Imagine with me for a moment. Let's say you have a warehouse full of last season's (or last year's) coffee you can't easily unload on your customers while upholding the quality standards for fresh, flavorful beans that you'd like your company to be known for. Let's say there's a huge audience out there for coffee drinks that, instead of tasting "bitter", are full of overt dessert-like flavors, appealing to a mass market that would drink a full 32 ounces of whipped cream and caramel sauce alone if it were socially acceptable. Let's say you wanted to combine your coffee with flavors that would make them appealing to everyone. Is that so wrong? Yes.
Flavored coffees are the bane of many coffee geeks' existence: essentially, they're a whole category of fragrances and flavors meant to completely obscure the taste your coffee naturally begins with.
The concept is a traditional way of making bad coffee taste better, and at times in history when only lower quality coffees were easy to access, flavored blends seemed like a luxury. In general, coffee flavoring contains flavor compounds mixed with a solvent like propylene glycol (popularly used in pharmaceuticals, and airplane de-icing compound!) in order to attach the flavor chemicals to the beans. The flavor syrup is poured onto to coffee beans after the roast, and agitated to provide an even coating. (Roaster X says the procedure he used was "put it in a giant plastic bag, pour flavored chemicals on the coffee, tie the bag closed and throw it into a cement mixer-type machine." Yum?)
Flavor syrups are concentrated and strong, geared towards engaging the drinker's sense of smell as much or more than taste, and as such are intensely aromatic and...lingering. "After multiple showers and washings, it stays on your clothes and body for a few days. You can even smell it on someone outside on a windy day," said Roaster X. Pardon me...is that Irish Cream you're wearing?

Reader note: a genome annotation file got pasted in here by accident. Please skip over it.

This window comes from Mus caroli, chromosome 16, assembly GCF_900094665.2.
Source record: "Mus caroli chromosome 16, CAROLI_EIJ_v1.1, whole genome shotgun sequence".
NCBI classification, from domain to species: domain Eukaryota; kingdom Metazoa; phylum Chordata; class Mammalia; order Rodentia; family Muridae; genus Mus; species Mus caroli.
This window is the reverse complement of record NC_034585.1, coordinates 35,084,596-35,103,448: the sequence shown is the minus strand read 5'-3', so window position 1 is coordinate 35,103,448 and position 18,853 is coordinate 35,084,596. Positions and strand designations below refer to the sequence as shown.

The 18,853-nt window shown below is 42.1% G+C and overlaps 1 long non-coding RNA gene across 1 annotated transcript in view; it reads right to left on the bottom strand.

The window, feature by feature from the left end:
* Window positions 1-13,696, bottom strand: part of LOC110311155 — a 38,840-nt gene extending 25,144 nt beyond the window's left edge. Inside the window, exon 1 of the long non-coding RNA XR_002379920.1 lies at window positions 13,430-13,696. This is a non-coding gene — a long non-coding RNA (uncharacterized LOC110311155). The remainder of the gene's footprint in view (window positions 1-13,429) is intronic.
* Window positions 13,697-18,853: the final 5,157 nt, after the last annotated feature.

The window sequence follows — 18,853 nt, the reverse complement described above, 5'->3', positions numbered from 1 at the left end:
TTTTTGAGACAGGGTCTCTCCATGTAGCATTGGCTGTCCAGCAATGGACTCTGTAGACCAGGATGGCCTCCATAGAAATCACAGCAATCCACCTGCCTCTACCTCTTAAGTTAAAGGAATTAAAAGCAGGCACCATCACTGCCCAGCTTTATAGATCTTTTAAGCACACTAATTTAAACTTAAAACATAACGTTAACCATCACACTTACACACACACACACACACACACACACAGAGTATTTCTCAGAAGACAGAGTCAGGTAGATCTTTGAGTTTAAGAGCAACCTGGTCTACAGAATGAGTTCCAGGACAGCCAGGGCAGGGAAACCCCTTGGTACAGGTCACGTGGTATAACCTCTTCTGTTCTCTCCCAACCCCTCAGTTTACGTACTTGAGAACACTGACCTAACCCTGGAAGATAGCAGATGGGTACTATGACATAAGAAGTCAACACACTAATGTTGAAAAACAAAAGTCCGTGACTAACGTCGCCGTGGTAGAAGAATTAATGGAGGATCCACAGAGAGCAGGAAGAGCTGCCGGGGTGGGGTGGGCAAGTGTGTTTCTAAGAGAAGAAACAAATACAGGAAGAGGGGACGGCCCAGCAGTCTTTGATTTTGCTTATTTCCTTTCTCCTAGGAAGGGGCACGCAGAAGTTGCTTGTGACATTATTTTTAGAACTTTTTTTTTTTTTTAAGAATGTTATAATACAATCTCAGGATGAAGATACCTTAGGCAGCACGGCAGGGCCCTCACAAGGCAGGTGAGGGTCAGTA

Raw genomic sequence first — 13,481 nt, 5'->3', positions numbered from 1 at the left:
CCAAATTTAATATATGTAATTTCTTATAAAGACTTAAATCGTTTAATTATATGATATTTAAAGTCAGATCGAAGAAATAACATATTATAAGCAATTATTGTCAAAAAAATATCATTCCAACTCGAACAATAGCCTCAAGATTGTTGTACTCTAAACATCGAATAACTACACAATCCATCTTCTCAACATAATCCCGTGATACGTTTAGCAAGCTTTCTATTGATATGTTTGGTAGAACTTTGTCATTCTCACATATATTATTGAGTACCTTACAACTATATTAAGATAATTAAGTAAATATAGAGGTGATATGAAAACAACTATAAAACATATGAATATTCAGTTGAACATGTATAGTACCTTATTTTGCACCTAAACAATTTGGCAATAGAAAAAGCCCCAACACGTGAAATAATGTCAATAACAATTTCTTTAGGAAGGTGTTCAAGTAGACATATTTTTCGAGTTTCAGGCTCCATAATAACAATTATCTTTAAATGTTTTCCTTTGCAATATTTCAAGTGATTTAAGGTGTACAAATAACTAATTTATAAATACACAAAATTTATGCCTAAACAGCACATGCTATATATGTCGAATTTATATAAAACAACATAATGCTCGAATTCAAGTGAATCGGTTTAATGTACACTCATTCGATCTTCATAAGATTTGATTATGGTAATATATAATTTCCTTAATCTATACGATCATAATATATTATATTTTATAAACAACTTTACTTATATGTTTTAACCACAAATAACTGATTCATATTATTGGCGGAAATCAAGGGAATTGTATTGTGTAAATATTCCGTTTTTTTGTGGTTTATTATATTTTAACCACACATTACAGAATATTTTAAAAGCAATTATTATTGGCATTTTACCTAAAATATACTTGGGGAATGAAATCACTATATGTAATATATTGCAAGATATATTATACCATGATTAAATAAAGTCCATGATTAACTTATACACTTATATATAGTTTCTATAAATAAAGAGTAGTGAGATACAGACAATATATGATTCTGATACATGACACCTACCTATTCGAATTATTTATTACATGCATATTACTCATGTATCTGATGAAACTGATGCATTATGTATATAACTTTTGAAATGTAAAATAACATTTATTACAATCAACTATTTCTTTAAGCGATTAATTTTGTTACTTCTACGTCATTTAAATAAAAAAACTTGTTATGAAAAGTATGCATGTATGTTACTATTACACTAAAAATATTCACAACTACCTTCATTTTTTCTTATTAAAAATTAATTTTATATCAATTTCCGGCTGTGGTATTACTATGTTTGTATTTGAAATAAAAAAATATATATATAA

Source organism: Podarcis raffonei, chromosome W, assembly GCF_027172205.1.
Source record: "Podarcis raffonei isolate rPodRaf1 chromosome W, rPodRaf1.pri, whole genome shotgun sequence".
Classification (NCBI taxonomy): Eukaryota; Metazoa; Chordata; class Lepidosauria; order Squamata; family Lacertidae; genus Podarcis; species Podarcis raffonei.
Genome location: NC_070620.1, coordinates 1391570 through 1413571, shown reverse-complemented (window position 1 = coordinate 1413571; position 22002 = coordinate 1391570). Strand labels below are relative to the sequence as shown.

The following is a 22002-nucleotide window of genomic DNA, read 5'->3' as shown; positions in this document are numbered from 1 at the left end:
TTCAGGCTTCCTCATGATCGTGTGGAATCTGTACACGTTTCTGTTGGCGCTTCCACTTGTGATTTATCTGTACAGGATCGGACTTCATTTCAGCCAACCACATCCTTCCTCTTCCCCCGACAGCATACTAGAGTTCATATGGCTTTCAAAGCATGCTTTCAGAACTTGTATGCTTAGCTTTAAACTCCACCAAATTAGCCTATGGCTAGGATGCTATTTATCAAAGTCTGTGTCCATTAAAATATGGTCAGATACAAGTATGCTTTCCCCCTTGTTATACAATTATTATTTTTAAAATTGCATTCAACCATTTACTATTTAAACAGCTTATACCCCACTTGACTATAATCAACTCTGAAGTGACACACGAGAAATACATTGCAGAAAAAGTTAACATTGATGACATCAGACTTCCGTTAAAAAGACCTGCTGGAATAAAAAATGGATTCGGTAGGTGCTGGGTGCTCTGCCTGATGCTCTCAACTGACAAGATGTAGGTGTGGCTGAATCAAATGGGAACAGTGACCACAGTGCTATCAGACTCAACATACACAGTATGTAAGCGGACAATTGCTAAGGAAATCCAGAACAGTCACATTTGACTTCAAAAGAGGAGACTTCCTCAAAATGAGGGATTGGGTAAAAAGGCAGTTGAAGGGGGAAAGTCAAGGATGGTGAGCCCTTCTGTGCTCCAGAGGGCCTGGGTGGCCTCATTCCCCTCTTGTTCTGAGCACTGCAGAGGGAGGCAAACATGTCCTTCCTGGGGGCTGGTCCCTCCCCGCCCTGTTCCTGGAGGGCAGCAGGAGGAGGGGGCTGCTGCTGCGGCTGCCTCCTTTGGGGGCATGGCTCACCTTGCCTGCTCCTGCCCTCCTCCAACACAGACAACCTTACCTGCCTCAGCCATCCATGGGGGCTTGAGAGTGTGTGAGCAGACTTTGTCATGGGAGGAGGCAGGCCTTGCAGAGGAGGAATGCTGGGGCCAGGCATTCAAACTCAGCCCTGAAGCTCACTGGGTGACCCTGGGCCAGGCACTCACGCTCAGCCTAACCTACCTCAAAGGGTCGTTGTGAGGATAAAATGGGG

Though it seems that it wouldn't be hard to create coffees with flavors like maple, vanilla and uh, "Pumpkin Spice" using natural means, it's rarely done. Rather than infusing your coffee beans with cloves and nutmeg, your flavors are more likely to be born in an industrial flavor laboratory in, let's say, New Jersey, and shipped "in large containers that look like biohazard bins," says Roaster X. It stands to reason: flavors like Maple Bacon, Hazelnut Milkshake, Golden French Toast, Baked Alaska, and Bananas Foster would simply be too sloppy to "naturally" infuse into coffee bean! While it's true that coffee requires heat and flame to roast it, performing a feat of flavored flambée might be a little too much to ask—and coffee roasters are really uptight about getting meringue all over their equipment.
If a little processed enhancement in your coffee doesn't deter you, you're among the many. But for those who'd like to wean themselves from the addictive powers of, say, Banana Hazelnut beans, though, we suggest you try slowly introducing your palate to more subtle, yet naturally flavorful coffees—a super fruity Ethiopian natural processed coffee might be a good start for berry lovers, a sweet, naturally chocolaty Brazilian blend could be just the thing for the dessert-coffee-inclined. Your increasingly attuned palate will thank you—and so will your coffee grinder. The chemical compounds applied to your flavored beans will leave a sticky residue that's hard on equipment lifespan—and will create a legacy of flavor-schmutz you pass on to each new coffee you grind.
And remember: you can always add in the milk, sugar, cinnamon, maple syrup, or cherries jubilee afterwards. We won't judge.
About the author: Liz Clayton drinks, photographs and writes about coffee and tea all over the world, though she pretends to live in Brooklyn, New York. Her photographs of the best coffee in the world will be published by Presspop this spring.